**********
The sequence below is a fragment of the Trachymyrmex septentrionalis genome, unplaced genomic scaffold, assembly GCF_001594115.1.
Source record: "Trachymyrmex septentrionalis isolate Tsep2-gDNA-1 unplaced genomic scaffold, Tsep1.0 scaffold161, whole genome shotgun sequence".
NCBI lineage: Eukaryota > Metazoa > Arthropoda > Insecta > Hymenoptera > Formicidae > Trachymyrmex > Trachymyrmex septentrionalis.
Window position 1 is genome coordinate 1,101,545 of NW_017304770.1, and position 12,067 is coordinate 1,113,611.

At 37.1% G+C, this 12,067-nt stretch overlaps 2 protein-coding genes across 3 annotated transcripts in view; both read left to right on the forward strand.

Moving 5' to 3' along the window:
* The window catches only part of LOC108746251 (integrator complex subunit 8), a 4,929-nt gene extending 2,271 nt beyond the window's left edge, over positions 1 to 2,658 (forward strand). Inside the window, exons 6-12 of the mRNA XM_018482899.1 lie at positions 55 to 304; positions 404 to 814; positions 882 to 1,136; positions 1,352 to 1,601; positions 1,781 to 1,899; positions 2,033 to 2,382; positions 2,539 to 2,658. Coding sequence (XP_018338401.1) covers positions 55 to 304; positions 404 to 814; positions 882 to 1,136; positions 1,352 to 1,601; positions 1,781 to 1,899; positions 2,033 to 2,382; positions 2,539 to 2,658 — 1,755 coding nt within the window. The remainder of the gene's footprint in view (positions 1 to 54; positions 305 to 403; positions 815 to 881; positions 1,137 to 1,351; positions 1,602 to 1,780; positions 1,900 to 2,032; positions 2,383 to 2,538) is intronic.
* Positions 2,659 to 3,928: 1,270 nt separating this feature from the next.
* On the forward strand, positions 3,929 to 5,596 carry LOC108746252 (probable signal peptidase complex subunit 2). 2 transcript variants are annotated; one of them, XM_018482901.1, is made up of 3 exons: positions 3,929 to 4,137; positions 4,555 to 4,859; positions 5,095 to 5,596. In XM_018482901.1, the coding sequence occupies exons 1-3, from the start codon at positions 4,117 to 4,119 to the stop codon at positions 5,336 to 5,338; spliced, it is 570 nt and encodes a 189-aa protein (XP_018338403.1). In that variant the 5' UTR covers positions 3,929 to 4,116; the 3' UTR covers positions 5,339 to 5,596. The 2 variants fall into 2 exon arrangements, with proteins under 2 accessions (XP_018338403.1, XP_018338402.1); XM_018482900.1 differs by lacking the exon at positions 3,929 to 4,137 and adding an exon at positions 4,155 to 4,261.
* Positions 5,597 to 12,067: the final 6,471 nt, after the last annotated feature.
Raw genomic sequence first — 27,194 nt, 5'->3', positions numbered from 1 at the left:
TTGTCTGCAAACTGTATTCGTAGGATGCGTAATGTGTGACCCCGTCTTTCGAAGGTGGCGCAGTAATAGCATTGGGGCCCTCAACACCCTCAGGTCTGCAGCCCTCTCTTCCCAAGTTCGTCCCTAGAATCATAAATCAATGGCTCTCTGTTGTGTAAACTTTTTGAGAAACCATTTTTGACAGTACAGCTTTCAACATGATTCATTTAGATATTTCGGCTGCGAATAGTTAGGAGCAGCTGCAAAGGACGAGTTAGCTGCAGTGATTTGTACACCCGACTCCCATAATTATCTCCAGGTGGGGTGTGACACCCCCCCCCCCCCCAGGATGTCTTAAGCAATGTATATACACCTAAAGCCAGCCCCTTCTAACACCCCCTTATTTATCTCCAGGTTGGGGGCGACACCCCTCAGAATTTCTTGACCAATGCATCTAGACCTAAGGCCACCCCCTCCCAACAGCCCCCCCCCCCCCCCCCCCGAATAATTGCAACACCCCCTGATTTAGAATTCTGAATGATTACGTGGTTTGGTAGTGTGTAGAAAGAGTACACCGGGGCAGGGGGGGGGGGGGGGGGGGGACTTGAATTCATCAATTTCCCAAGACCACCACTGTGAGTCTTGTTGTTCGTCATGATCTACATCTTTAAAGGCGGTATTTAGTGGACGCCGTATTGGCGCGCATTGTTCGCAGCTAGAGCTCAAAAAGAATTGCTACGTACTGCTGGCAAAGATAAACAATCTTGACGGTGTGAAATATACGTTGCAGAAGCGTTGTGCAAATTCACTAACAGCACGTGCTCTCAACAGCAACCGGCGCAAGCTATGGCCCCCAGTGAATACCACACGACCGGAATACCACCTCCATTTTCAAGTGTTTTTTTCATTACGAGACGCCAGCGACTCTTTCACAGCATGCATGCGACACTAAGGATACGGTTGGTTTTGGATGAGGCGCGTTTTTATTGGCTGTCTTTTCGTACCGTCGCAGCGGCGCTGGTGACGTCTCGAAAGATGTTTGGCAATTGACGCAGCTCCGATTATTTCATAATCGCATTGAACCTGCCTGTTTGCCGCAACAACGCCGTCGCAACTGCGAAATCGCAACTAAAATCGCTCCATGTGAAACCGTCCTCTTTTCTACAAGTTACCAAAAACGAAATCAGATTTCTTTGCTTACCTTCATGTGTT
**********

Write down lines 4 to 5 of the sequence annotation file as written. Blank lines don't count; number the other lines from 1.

Window position 1 is genome coordinate 1,101,545 of NW_017304770.1, and position 12,067 is coordinate 1,113,611.

At 37.1% G+C, this 12,067-nt stretch overlaps 2 protein-coding genes across 3 annotated transcripts in view; both read left to right on the forward strand.